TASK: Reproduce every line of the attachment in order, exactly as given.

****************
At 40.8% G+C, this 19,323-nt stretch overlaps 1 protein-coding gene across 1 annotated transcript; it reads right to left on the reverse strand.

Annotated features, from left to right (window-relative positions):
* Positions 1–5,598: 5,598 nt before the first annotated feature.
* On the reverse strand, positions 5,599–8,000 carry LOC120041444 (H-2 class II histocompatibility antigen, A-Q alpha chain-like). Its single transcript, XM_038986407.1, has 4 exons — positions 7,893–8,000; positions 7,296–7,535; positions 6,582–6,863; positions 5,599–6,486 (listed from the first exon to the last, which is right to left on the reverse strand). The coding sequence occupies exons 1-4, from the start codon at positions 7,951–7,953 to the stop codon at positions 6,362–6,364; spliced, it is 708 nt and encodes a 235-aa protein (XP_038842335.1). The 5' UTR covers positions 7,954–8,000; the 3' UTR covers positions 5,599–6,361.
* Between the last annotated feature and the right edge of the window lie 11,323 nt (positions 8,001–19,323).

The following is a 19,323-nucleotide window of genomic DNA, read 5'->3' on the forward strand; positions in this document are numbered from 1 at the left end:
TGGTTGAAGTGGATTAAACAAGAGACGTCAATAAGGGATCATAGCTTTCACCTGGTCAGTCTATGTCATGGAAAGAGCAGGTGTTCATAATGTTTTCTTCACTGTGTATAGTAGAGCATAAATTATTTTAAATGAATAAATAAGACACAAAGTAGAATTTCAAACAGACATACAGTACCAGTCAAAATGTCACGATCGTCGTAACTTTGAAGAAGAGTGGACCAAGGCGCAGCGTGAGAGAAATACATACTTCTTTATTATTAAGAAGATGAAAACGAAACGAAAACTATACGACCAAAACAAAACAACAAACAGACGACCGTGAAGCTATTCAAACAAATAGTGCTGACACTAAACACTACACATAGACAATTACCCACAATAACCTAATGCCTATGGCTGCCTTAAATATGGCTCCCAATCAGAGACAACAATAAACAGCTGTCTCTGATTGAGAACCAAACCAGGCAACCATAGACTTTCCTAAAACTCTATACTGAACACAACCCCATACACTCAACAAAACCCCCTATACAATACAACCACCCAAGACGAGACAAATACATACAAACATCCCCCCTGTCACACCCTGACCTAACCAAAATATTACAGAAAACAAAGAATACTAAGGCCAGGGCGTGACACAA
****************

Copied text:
At 40.8% G+C, this 19,323-nt stretch overlaps 1 protein-coding gene across 1 annotated transcript; it reads right to left on the reverse strand.

Annotated features, from left to right (window-relative positions):
* Positions 1–5,598: 5,598 nt before the first annotated feature.
* On the reverse strand, positions 5,599–8,000 carry LOC120041444 (H-2 class II histocompatibility antigen, A-Q alpha chain-like). Its single transcript, XM_038986407.1, has 4 exons — positions 7,893–8,000; positions 7,296–7,535; positions 6,582–6,863; positions 5,599–6,486 (listed from the first exon to the last, which is right to left on the reverse strand). The coding sequence occupies exons 1-4, from the start codon at positions 7,951–7,953 to the stop codon at positions 6,362–6,364; spliced, it is 708 nt and encodes a 235-aa protein (XP_038842335.1). The 5' UTR covers positions 7,954–8,000; the 3' UTR covers positions 5,599–6,361.
* Between the last annotated feature and the right edge of the window lie 11,323 nt (positions 8,001–19,323).

The following is a 19,323-nucleotide window of genomic DNA, read 5'->3' on the forward strand; positions in this document are numbered from 1 at the left end:
TGGTTGAAGTGGATTAAACAAGAGACGTCAATAAGGGATCATAGCTTTCACCTGGTCAGTCTATGTCATGGAAAGAGCAGGTGTTCATAATGTTTTCTTCACTGTGTATAGTAGAGCATAAATTATTTTAAATGAATAAATAAGACACAAAGTAGAATTTCAAACAGACATACAGTACCAGTCAAAATGTCACGATCGTCGTAACTTTGAAGAAGAGTGGACCAAGGCGCAGCGTGAGAGAAATACATACTTCTTTATTATTAAGAAGATGAAAACGAAACGAAAACTATACGACCAAAACAAAACAACAAACAGACGACCGTGAAGCTATTCAAACAAATAGTGCTGACACTAAACACTACACATAGACAATTACCCACAATAACCTAATGCCTATGGCTGCCTTAAATATGGCTCCCAATCAGAGACAACAATAAACAGCTGTCTCTGATTGAGAACCAAACCAGGCAACCATAGACTTTCCTAAAACTCTATACTGAACACAACCCCATACACTCAACAAAACCCCCTATACAATACAACCACCCAAGACGAGACAAATACATACAAACATCCCCCCTGTCACACCCTGACCTAACCAAAATATTACAGAAAACAAAGAATACTAAGGCCAGGGCGTGACACAA